Joe Gilder over at Home Studio Corner has a some good tips about balancing levels in songs. I'd add one other little bit of advice with respect to overall dynamics: One way to judge whether a mix's levels are right is by listening to the relative levels of "focal points" in the song.
What's a focal point? At any point in time, one of the parts is usually the focus of the song, whether it's the vocal or a lead or a drum fill. Use automation to keep these focal points even in perceived volume (+/- a few dB) and make them louder than the rest of the elements in the mix (they are, after all, the focus at that time). Because your final bus compressor will key off the loudest element in the mix (OK, it's a bit more complicated than that, but I don't want to go into it now), the compression will be more even and the overall mix will have fewer compression artifacts. As an added benefit, it will make the mastering process easier.
I can hear the complaining now - "But, Frank, I've just reduced the drum volume to put them in the back of the soundfield. Now you're telling me to turn up fills?" Yes. I'm telling you to bring the drums forward on fills, assuming the fill happens to be the focal point at that time. Drummers tend to hit fills harder than normal rhythm strokes, so we're used to hearing them get louder - it works psycho-acoustically and a bit more volume won't break the fourth wall. Same way with that killer bass run. Or that interstitial guitar lick. You don't even have to increase their volume that much - you can also use automation to slap an EQ on the focal points to boost them in the presence band (3-6 KHz, season to taste) or turn down their reverb a bit. It will make them stand out without as much overall level change - we're talking psycho-acoustics here, not numerical equality.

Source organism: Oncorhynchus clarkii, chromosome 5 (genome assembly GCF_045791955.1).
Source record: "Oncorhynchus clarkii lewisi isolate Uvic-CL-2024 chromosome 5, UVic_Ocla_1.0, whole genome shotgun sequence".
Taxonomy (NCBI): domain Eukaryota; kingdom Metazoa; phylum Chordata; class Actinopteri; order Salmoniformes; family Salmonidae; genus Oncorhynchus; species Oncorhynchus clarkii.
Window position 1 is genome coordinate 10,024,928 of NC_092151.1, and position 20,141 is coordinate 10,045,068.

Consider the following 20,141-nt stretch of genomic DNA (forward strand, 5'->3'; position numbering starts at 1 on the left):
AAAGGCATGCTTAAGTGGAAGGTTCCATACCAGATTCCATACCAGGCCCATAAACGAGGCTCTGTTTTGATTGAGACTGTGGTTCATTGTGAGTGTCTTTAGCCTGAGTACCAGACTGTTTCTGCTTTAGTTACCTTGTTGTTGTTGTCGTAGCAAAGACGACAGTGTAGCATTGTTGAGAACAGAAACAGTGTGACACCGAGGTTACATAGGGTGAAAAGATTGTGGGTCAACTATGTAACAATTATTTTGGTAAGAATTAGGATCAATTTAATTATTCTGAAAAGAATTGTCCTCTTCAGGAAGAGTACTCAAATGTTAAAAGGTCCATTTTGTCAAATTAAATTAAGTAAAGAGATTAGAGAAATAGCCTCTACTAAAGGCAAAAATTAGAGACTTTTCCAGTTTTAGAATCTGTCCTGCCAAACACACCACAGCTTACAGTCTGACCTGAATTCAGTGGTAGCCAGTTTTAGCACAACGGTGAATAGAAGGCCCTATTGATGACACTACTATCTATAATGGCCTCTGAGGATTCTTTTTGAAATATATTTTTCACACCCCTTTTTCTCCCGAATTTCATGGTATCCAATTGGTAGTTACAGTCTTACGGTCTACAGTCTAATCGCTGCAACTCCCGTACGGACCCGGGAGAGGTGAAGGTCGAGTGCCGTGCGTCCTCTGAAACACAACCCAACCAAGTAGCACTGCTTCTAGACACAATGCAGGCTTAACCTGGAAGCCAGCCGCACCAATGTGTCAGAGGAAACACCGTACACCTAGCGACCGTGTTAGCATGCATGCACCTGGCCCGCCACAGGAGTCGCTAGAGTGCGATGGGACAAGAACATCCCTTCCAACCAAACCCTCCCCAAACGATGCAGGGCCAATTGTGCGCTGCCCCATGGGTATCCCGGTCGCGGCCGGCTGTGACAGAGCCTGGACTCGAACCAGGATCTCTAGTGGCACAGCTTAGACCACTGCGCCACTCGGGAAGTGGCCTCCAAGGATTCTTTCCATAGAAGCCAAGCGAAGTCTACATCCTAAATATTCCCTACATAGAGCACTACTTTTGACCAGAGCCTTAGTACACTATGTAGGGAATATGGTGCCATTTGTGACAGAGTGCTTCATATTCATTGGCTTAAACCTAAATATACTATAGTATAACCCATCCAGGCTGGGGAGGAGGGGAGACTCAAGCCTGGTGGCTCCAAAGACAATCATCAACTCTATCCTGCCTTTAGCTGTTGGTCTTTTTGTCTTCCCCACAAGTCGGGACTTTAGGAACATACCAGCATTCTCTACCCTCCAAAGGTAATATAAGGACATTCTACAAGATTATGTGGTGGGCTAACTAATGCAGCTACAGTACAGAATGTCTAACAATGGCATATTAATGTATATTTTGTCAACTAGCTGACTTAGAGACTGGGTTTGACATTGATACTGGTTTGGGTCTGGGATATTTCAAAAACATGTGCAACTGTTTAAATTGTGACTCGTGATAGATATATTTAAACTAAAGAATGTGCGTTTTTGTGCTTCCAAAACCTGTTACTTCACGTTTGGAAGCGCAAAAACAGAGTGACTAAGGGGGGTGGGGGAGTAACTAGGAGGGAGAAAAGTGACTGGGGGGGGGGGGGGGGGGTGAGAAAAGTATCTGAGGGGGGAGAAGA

Getting focal point levels right will go a long way towards making your mix even. And an even mix is one of the hallmarks of a good mix.